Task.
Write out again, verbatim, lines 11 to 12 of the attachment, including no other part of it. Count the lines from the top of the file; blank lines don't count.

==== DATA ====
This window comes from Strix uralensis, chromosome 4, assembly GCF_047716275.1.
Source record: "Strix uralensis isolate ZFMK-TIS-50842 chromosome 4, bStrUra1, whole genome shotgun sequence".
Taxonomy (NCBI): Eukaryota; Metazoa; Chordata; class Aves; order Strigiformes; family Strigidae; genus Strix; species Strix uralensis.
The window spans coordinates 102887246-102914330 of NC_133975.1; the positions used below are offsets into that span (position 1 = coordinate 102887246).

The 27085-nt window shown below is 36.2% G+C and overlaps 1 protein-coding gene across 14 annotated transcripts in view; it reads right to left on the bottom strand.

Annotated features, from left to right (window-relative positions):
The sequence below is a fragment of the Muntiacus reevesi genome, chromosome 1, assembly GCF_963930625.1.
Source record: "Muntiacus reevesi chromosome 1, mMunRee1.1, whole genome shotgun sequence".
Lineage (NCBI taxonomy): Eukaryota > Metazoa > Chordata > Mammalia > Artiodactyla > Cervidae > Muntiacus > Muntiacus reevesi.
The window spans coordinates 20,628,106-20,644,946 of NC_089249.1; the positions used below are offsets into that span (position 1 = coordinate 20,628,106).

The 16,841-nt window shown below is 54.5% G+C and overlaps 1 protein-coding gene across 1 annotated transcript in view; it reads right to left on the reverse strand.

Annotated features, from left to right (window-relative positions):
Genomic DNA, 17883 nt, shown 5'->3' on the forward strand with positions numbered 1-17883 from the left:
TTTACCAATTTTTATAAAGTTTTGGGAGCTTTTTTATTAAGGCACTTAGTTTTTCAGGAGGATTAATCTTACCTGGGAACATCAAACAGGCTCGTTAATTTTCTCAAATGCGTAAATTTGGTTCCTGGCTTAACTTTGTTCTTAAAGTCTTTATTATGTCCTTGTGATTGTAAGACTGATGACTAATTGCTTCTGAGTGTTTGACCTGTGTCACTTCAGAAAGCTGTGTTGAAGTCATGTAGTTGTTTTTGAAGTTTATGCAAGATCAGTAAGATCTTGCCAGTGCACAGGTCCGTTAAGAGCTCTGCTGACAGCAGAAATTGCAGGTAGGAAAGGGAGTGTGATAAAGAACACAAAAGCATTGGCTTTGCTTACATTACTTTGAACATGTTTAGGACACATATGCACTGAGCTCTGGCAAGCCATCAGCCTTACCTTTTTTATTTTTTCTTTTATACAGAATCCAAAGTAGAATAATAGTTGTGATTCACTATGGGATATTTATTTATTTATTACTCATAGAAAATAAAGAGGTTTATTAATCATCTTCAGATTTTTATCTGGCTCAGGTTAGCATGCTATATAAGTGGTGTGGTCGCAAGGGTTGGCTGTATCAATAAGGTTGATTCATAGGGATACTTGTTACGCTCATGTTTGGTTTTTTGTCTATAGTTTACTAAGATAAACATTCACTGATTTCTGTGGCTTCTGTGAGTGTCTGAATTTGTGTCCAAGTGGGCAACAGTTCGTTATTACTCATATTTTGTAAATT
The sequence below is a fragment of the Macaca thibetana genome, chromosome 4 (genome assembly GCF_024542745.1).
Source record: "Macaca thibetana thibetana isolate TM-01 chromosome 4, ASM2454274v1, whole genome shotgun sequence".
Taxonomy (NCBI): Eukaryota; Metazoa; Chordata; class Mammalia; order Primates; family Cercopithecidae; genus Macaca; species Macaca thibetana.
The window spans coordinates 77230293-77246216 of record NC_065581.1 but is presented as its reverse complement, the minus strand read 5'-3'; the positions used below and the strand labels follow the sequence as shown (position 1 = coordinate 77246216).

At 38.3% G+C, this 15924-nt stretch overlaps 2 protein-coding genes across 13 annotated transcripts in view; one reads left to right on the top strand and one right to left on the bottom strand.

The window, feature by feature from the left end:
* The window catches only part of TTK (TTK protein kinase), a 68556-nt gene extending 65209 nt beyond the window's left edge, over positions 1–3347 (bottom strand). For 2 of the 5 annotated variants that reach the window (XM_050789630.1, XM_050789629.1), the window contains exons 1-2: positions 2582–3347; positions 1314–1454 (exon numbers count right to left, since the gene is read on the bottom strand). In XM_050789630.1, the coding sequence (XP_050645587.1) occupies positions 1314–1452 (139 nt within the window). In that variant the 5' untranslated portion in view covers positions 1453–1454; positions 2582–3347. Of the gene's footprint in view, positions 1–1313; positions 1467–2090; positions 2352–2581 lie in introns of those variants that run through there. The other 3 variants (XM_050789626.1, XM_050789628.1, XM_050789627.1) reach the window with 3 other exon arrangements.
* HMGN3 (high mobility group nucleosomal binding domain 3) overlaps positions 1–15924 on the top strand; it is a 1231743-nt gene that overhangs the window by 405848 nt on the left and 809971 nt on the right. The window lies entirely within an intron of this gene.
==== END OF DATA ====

The 16,841-nt window shown below is 54.5% G+C and overlaps 1 protein-coding gene across 1 annotated transcript in view; it reads right to left on the reverse strand.

Annotated features, from left to right (window-relative positions):